Neurons in the auditory system of vertebrates encode the intensity, frequency and location of sounds through the time of their firing. Their ability to encode timing precisely results from adaptations at the cellular and molecular level of individual neurons and their interconnections. Preliminary evidence suggests that glutamate receptors of the AMPA (-amino-3-hydroxy-5-methyl-4-isoxazole-propionate) class, which mediate excitatory transmission at many stages of the auditory pathway, are also specialized for audition. The expression of unique receptor subtypes may be critical to processing auditory input; defects, either direct or indirect, in the control of receptor expression could significantly impair normal function. I propose to examine the biophysical properties of AMPA receptor subtypes in identified neurons in auditory brain stem nuclei of mice. In these same cell types, I will then correlate the kinetic and permeation characteristics of receptors with the behavior of functioning synapses. Recordings will be made from cells in brain slices maintained in vitro. Whole-cell and excised membrane patch recordings will be made of synaptic activity and of responses to agonists of glutamate receptors. Neurons will be identified by dye injection and subsequent morphological reconstruction. In addition, I will apply these techniques to genetically engineered mice with knockouts of the subunits of specific glutamate receptors, to assess the role of each subunit in the function of the native, subsynaptic AMPA receptor in auditory neurons. Finally, in a separate study, we will test the hypothesis that specializations in receptor expression arise from neuronal interactions within a given pathway using a cell culture model of the cochlear nucleus. Neurons from auditory and non-auditory sources will be co-cultured. We will determine the kinetic properties of glutamate receptors expressed under different culture conditions using whole-cell and excised patch techniques. Together, the results from these experiments will provide new information regarding how neurons which perform particular tasks in the brain develop specialized biophysical and molecular properties.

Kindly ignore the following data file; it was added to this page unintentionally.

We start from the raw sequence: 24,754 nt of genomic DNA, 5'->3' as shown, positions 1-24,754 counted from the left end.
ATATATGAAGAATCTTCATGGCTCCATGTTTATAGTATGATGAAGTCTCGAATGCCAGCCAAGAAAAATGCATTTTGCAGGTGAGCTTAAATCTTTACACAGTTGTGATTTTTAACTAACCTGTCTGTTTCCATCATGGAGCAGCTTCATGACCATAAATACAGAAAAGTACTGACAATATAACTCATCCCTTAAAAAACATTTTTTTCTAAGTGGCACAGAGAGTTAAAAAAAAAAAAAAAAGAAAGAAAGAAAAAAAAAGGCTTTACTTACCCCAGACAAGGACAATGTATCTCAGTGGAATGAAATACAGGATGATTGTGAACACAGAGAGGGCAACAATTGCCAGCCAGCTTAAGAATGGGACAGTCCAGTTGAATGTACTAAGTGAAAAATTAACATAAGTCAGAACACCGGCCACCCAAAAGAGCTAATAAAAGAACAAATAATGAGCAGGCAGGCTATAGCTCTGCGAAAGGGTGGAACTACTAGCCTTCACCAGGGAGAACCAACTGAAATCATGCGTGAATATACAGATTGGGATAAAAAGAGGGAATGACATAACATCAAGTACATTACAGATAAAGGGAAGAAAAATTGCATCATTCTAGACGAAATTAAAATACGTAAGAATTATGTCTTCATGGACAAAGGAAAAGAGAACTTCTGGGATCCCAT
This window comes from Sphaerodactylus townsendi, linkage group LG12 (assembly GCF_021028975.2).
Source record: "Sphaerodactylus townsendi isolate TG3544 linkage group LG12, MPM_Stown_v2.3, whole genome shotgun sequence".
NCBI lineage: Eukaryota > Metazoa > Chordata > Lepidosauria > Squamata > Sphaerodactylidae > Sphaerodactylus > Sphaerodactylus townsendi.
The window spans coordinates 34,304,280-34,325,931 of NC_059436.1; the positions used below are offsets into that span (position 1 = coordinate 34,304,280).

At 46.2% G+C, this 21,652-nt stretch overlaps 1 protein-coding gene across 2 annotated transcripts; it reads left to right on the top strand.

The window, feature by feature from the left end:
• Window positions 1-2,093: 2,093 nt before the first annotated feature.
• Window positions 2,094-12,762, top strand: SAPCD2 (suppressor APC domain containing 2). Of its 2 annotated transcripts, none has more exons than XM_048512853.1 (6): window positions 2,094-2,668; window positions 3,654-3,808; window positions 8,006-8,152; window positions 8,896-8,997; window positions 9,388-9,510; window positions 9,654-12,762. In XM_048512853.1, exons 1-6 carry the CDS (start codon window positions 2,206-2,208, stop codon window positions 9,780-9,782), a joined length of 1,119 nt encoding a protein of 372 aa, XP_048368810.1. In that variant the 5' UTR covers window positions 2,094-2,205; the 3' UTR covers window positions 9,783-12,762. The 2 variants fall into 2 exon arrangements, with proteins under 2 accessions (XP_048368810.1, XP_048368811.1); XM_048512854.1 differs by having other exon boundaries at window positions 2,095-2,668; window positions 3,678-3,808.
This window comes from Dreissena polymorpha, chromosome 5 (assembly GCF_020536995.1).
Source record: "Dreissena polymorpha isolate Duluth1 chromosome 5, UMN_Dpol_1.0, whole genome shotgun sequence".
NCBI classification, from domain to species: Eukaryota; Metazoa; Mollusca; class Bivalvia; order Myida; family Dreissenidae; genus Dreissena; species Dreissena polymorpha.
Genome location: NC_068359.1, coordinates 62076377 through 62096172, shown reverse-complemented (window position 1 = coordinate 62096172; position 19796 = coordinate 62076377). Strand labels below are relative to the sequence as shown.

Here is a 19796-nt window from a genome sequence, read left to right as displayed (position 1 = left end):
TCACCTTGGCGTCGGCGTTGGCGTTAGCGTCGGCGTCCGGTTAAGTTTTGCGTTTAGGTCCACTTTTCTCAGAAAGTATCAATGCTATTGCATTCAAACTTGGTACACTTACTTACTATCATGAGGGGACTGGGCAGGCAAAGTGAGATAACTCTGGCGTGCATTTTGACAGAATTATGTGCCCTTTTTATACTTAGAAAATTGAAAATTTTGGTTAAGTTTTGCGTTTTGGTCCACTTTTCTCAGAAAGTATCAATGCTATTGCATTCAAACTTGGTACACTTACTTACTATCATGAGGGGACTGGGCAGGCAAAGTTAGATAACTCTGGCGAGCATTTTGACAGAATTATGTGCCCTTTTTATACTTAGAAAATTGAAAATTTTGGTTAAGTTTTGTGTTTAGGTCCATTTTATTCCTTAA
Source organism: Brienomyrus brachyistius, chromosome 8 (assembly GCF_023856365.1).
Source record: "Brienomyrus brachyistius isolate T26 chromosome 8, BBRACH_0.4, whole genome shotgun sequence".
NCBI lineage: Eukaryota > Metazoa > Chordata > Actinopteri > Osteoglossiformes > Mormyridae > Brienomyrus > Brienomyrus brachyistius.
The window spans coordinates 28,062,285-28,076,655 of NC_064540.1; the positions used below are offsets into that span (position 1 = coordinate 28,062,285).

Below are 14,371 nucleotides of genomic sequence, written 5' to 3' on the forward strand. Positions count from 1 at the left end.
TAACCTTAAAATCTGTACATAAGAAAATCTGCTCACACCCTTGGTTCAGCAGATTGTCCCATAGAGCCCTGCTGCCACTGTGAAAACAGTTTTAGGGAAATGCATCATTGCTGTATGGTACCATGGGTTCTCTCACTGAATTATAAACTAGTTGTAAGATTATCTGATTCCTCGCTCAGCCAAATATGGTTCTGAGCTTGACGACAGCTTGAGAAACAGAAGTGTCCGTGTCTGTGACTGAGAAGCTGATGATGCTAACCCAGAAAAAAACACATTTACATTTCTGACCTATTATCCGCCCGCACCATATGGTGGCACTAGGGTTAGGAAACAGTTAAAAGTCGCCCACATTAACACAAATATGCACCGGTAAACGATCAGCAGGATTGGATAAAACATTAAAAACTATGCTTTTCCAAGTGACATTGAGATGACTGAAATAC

|Effective start/end date||8/1/95 → 12/31/09|
- National Institutes of Health: $309,173.00
- National Institutes of Health: $289,340.00
- National Institutes of Health: $293,151.00
- National Institutes of Health: $296,642.00
- National Institutes of Health: $301,907.00
Explore the research topics touched on by this project. These labels are generated based on the underlying awards/grants. Together they form a unique fingerprint.